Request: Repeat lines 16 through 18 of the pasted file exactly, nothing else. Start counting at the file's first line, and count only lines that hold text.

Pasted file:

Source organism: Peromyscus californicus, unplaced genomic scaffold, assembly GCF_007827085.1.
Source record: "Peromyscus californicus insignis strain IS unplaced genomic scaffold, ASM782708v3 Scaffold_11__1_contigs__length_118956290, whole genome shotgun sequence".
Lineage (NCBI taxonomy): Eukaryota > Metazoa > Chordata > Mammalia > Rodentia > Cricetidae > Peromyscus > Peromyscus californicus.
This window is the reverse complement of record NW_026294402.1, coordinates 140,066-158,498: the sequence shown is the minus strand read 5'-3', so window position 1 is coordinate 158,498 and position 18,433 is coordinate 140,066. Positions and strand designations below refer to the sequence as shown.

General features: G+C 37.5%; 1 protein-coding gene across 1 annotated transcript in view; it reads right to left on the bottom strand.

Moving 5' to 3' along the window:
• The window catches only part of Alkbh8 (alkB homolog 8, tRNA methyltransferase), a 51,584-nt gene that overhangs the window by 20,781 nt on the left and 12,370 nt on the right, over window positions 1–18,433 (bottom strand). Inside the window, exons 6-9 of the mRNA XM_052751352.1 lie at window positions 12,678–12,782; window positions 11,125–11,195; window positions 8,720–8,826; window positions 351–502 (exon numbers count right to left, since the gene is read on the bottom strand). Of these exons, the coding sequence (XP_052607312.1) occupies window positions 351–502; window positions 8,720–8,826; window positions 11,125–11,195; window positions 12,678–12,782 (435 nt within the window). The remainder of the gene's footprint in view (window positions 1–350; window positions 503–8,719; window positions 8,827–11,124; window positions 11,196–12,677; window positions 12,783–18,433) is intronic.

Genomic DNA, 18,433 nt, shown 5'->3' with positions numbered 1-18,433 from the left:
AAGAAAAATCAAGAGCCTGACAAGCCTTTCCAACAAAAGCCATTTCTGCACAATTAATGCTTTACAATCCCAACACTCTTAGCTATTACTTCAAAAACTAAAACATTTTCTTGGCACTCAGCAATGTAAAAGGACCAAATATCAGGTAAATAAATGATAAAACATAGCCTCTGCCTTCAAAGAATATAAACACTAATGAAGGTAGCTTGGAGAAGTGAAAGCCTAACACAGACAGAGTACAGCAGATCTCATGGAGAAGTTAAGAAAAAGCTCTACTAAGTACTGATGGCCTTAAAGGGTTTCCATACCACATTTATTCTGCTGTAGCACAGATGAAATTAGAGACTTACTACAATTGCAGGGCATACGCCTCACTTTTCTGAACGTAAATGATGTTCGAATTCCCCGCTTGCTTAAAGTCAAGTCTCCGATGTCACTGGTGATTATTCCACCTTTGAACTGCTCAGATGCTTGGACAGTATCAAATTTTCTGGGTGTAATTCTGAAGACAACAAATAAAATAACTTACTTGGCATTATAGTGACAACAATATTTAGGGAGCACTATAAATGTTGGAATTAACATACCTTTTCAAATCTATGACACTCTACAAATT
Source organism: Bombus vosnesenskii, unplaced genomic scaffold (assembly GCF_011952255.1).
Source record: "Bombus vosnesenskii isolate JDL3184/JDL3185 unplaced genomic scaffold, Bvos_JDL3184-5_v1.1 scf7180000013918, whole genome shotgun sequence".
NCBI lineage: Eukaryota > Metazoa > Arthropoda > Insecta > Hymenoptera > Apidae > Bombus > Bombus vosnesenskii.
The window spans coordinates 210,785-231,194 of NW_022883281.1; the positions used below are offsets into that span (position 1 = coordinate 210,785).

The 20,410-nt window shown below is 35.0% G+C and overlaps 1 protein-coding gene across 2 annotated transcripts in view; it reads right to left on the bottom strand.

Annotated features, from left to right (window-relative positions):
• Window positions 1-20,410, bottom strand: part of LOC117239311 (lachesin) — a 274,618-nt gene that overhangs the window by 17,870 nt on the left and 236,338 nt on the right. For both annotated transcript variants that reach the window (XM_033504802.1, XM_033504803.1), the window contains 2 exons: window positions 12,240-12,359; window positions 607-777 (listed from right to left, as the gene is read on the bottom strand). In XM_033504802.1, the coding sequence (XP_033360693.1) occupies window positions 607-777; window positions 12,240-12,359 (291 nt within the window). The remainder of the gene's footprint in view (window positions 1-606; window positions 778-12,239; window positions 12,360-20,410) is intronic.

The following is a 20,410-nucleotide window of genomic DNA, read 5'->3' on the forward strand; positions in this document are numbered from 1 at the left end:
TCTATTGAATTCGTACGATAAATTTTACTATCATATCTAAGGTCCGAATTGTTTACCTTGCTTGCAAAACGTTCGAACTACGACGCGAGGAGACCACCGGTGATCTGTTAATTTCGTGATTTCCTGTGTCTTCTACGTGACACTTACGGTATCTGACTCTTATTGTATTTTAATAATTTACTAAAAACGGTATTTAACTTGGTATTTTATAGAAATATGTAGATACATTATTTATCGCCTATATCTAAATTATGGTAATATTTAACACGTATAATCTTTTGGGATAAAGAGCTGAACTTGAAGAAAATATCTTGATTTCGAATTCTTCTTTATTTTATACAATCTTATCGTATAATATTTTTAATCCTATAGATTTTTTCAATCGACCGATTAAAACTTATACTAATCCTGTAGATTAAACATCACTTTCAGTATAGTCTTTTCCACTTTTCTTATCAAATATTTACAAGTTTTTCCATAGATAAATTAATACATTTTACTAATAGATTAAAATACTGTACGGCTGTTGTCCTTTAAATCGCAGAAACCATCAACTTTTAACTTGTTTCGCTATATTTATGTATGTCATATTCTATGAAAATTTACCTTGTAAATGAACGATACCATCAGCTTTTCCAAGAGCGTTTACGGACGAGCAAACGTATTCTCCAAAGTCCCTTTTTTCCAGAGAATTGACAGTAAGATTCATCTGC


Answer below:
• Window positions 1-20,410, bottom strand: part of LOC117239311 (lachesin) — a 274,618-nt gene that overhangs the window by 17,870 nt on the left and 236,338 nt on the right. For both annotated transcript variants that reach the window (XM_033504802.1, XM_033504803.1), the window contains 2 exons: window positions 12,240-12,359; window positions 607-777 (listed from right to left, as the gene is read on the bottom strand). In XM_033504802.1, the coding sequence (XP_033360693.1) occupies window positions 607-777; window positions 12,240-12,359 (291 nt within the window). The remainder of the gene's footprint in view (window positions 1-606; window positions 778-12,239; window positions 12,360-20,410) is intronic.

The following is a 20,410-nucleotide window of genomic DNA, read 5'->3' on the forward strand; positions in this document are numbered from 1 at the left end:
TCTATTGAATTCGTACGATAAATTTTACTATCATATCTAAGGTCCGAATTGTTTACCTTGCTTGCAAAACGTTCGAACTACGACGCGAGGAGACCACCGGTGATCTGTTAATTTCGTGATTTCCTGTGTCTTCTACGTGACACTTACGGTATCTGACTCTTATTGTATTTTAATAATTTACTAAAAACGGTATTTAACTTGGTATTTTATAGAAATATGTAGATACATTATTTATCGCCTATATCTAAATTATGGTAATATTTAACACGTATAATCTTTTGGGATAAAGAGCTGAACTTGAAGAAAATATCTTGATTTCGAATTCTTCTTTATTTTATACAATCTTATCGTATAATATTTTTAATCCTATAGATTTTTTCAATCGACCGATTAAAACTTATACTAATCCTGTAGATTAAACATCACTTTCAGTATAGTCTTTTCCACTTTTCTTATCAAATATTTACAAGTTTTTCCATAGATAAATTAATACATTTTACTAATAGATTAAAATACTGTACGGCTGTTGTCCTTTAAATCGCAGAAACCATCAACTTTTAACTTGTTTCGCTATATTTATGTATGTCATATTCTATGAAAATTTACCTTGTAAATGAACGATACCATCAGCTTTTCCAAGAGCGTTTACGGACGAGCAAACGTATTCTCCAAAGTCCCTTTTTTCCAGAGAATTGACAGTAAGATTCATCTGC